The comorbidity risk can be estimated using the ‘Comorbidity analysis’ algorithm in PCOSKBR2. In accordance with the clinical reports, when disease terms such as diabetes mellitus, hypertensive diseases along with a less frequently observed comorbidity such as aortic diseases were analyzed for comorbidity scores; it was found that the risk for diabetes and hypertensive diseases to co-occur with PCOS was much higher as compared to aortic diseases. Expectedly, the maximum comorbidity score amongst the selected diseases was found to be between aortic diseases and hypertension (Fig. 2A). The above example illustrates the utility of the comorbidity analysis algorithm for estimating the risk of diseases to co-occur in PCOS.

Figure 2
figure 2

Network-based comorbidity analysis for PCOS and (A) diabetes and hypertension; (B) psychological disorders.

Case 2: PCOS and Psychological disorders.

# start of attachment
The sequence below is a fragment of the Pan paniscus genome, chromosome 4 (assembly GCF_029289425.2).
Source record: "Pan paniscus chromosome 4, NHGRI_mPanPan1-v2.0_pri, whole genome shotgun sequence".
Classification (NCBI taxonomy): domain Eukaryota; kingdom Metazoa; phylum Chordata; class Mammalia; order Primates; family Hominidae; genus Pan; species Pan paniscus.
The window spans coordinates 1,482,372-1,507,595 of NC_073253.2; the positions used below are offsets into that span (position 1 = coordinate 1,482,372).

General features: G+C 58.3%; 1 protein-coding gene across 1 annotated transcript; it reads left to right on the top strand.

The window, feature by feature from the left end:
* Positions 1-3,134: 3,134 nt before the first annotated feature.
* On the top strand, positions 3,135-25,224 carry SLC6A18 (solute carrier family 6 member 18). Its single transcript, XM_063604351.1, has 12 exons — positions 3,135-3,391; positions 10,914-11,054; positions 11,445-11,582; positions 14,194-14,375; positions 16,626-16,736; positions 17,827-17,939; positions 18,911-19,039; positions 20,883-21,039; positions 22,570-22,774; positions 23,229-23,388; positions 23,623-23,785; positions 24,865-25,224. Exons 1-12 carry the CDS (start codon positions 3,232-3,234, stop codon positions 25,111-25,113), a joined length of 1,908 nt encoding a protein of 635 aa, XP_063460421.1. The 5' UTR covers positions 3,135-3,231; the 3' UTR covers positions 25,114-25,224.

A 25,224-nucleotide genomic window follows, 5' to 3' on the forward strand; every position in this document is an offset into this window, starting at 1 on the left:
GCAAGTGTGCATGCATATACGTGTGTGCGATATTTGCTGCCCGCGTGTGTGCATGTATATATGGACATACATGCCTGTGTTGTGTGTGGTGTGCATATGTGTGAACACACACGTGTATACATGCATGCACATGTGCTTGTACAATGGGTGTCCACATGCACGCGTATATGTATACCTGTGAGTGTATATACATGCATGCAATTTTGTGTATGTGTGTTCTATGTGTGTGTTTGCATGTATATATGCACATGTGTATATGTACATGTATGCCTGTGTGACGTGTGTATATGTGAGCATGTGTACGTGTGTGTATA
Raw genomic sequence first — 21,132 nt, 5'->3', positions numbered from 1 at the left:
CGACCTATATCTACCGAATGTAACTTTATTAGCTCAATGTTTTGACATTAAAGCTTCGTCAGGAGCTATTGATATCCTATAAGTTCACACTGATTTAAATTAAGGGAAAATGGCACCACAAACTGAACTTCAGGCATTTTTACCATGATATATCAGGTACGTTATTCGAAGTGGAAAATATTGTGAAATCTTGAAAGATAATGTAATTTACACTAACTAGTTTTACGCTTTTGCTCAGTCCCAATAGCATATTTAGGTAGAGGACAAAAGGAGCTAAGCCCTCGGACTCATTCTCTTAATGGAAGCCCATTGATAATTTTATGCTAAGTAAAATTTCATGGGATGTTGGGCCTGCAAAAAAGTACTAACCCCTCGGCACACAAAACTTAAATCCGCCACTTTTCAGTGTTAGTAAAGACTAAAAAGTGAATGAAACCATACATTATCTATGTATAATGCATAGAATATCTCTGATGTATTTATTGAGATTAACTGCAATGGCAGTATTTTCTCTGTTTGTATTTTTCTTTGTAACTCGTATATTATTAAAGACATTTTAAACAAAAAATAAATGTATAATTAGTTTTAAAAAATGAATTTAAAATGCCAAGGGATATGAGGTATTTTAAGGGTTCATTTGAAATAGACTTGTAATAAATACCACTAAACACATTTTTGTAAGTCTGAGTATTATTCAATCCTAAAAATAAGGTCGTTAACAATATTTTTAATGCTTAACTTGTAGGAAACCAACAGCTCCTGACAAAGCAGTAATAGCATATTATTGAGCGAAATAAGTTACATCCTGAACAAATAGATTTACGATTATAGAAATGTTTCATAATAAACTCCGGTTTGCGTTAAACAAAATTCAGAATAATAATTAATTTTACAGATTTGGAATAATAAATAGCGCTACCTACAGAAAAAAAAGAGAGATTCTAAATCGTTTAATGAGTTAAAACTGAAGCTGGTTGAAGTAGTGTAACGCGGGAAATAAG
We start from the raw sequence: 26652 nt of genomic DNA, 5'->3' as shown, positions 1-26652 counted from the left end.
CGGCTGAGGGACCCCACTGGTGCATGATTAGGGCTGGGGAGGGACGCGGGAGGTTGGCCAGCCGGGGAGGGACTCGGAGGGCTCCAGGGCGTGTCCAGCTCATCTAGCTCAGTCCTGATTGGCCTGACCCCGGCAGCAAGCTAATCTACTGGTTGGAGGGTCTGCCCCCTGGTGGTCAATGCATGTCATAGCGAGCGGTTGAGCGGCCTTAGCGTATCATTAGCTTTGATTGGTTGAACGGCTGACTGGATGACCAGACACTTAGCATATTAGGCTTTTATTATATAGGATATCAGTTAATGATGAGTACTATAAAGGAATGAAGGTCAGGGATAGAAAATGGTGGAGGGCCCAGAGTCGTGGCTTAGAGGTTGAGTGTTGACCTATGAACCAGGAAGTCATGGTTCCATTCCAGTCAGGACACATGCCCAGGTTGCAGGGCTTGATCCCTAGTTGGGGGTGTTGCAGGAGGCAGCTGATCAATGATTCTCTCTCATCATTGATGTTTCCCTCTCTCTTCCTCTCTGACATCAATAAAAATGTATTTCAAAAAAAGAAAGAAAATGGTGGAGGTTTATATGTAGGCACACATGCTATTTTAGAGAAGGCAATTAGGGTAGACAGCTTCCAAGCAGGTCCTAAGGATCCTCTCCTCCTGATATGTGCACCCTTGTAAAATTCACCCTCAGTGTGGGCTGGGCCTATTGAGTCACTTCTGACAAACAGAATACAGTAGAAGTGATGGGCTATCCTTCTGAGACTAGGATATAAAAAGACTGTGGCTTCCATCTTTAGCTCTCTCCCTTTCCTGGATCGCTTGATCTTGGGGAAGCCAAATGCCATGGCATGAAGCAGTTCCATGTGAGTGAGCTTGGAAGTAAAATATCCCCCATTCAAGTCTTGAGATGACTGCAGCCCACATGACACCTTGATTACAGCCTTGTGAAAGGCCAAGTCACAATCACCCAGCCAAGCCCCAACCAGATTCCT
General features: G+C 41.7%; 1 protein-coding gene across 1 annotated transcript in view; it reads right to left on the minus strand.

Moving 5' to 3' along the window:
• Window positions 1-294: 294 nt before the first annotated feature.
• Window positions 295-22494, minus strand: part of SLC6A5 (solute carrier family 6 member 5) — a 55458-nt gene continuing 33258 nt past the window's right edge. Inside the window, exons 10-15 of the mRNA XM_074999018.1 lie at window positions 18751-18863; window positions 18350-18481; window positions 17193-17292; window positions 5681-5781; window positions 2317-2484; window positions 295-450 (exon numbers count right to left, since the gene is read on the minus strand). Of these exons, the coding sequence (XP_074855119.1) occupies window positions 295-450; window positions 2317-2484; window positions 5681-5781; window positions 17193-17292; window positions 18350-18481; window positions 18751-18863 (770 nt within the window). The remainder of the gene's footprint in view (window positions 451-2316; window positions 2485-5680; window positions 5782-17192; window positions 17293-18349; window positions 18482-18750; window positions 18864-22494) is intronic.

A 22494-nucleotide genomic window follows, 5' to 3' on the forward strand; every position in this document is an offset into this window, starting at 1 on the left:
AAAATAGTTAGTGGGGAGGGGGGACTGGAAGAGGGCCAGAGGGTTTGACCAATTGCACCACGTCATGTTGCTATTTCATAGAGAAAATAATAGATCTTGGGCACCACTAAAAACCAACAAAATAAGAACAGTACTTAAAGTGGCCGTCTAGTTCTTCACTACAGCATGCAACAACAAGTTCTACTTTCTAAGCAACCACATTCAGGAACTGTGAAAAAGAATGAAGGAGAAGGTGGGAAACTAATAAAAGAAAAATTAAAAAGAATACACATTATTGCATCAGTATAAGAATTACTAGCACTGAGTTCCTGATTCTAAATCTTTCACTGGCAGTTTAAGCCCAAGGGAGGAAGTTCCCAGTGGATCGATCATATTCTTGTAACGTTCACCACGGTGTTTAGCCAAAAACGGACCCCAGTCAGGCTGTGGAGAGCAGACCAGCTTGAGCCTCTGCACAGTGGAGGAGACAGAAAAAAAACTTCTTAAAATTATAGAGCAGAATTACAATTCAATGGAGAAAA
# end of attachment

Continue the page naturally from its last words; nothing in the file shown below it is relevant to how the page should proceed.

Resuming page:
Women with PCOS are known to have an increased risk (albeit at varying levels) of suffering from mental health conditions such as anxiety, depression, and schizophrenia21,22. A study by Rassi et al., concluded that 57% of women with PCOS are diagnosed with at least one of the psychiatric disorders23. In an ambulatory population of 72 women with PCOS, it was observed that mental depression and schizophrenia were the most and least prevalent respectively among the psychiatric disorders23. Through a population-based retrospective study in a cohort of 5,431 women with PCOS and 21,724 controls, a significantly higher incidence of depressive and anxiety disorders were reported in women with PCOS24. In another study, the prevalence of psychiatric comorbidity and depression was reported as the most common disorder in women with PCOS followed by anxiety25. Meta-analysis of 57 studies (172,040 patients) summarised that women with PCOS were most likely to get diagnosed with depression followed by anxiety26.